Ballpark Figures: Stock Report — Bloomberg Television’s Michele Steele and Bloomberg Sports Fantasy Analyst Rob Shaw talk some fantasy baseball. The topic of the day are the Bulls and Bears.
By R.J. Anderson //
A few things about David Price’s fastball were evident entering Wednesday night’s start versus the Boston Red Sox:
1) It goes fast:
Pitchfx data has his average four-seamer at 94.8 MPH and his two-seamer clocking in at 90.7 MPH.
2) Hard to hit:
A poll of, say, 300 baseball fans right now asking which starting pitcher has the fastball most difficult to hit would probably yield results that showed Stephen Strasburg’s heater near the top. As it turns out, Strasburg gets whiffs 9.2% of the time. Price? 9.1%. Not too shabby.
3) He uses it a lot:
More than 70% of the time, as it turns out.
Combine that information with a Boston lineup missing Jacoby Ellsbury, Dustin Pedroia, and J.D. Drew (Drew not for health reasons) and nothing about Wednesday night’s game should surprise. Price’s fastball sat around 93-95 all night long, topping out at 96.9 MPH. He threw it constantly. Thirty-nine of his first 40 pitches were heaters, 100 of 111 overall. He pounded the zone with it too; more than 75% of his fastballs were strikes of either swinging, called, or foul variety.
The most amazing aspect of the start was that as Price continued to pump fastballs, everyone sort of caught on. Undoubtedly the Red Sox realized he was doing his best Mariano Rivera impression by tossing almost nothing but fireballs, yet they simply couldn’t hit any of them. Not only did Price strike out 10 Red Sox (while allowing only two earned runs and walking one), he also turned up 19 swinging strikes on those 100 fastballs. That’s an absurd 19% whiff rate. As mentioned before, Price’s seasonal rate is a little less than half that. To say Price’s heater was working in all its glory last night then, is an understatement.
Graphic courtesy of FanGraphs.com
All in all, it was one of the best starts of Price’s season. Which is really saying something, since Price leads the American League in wins (with 12), trails only Cliff Lee in ERA (2.42), and has shown progress in various fielding independent metrics (3.61 FIP). The former number-one pick is bridging the gap between potential and production in only his second full season in the majors.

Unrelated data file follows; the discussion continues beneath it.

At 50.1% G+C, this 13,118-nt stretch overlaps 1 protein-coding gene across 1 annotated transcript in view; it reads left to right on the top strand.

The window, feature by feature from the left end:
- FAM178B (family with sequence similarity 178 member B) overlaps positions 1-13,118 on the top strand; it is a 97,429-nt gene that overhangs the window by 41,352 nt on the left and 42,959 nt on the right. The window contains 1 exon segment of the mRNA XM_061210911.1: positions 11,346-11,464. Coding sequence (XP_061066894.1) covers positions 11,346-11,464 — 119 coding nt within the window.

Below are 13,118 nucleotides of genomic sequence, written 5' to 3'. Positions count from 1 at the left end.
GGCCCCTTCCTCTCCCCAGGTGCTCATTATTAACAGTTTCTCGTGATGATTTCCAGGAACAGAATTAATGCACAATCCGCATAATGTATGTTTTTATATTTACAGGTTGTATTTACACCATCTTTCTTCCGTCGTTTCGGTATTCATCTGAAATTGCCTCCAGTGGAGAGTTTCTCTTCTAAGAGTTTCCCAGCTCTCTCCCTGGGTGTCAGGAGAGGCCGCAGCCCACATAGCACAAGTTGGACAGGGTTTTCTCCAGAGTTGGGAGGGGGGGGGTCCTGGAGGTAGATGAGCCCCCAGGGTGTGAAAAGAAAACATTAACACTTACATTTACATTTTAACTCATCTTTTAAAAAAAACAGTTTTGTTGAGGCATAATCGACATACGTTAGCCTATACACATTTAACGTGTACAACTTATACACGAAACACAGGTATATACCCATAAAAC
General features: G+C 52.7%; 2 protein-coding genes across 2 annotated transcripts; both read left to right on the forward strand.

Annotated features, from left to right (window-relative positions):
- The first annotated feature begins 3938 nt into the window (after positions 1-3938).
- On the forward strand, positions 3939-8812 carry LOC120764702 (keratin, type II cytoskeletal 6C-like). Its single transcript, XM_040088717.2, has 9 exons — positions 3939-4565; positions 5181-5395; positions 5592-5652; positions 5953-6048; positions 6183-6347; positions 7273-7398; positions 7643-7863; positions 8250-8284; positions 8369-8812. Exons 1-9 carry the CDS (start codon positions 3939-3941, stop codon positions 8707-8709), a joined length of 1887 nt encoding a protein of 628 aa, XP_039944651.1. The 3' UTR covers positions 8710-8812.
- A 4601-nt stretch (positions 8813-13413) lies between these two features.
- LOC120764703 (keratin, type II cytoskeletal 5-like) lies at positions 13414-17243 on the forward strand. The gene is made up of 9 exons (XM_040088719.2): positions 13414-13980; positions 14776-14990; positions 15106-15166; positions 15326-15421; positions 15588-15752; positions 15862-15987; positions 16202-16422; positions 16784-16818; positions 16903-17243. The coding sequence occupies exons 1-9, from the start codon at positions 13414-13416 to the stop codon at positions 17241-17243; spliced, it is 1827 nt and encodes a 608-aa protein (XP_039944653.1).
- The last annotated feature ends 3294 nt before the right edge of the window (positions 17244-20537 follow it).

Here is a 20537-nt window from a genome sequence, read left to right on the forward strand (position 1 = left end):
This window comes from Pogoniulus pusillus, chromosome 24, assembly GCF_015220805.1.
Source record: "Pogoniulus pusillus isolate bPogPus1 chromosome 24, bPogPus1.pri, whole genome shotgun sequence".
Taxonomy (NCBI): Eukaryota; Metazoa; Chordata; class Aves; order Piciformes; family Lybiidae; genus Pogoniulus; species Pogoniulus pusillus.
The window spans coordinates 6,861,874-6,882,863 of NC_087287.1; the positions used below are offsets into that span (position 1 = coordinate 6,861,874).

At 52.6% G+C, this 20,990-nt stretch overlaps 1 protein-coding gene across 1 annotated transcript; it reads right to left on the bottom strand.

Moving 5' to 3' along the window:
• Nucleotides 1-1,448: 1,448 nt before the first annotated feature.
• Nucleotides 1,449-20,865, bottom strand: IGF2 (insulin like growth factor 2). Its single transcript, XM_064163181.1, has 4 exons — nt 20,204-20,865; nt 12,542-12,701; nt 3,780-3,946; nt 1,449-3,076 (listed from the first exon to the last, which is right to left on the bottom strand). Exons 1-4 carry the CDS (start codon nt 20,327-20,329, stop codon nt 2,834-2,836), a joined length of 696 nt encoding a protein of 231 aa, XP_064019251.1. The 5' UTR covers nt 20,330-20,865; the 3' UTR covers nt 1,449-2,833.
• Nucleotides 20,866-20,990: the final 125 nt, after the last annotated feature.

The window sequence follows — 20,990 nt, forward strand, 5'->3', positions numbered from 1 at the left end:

If you own Price in a keeper league, go ahead and slap the franchise tag on him. If you own him otherwise, sit back and continue to enjoy the maturation of a rising ace.
For more on David Price and other Egyptian-based dinosaur deities, check out Bloomberg Sports’ fantasy kits.
By Tommy Rancel //
Despite his obscurity on a national level, Gavin Floyd has been one of the more polarizing figures in fantasy baseball over the past couple seasons. Few have teased and burned owners like Floyd has. This season has been more of the same. Still, it’s time to give Floyd another chance.
As in seasons past, Floyd has toyed with owners’ emotions in 2010. He started out awful, but has since rebounded nicely. Jason Collette of fanball.com notes that Floyd’s 1.27 ERA over the past 30 days rivals that of another Bloomberg Sports’ favorite, Josh Johnson (1.22).
So what has changed since those lousy first few weeks? Mostly luck.
In early May, Eriq Gardner noted at Bloomberg Sports that Floyd was one of baseball’s “unlucky” pitchers due to a below-average left on-base percentage (LOB%), also known as strand rate. On average, pitchers strand 72% of men who reach base. For his career, Floyd has stranded 69% of baserunners.
In the early stages of the season, Floyd’s LOB% was around 56%. Because of that, his numbers – most notably ERA – suffered. However, as the season has progressed, Floyd’s strand rate started to regress toward league average, an occurrence which has positively affected his stats, especially ERA.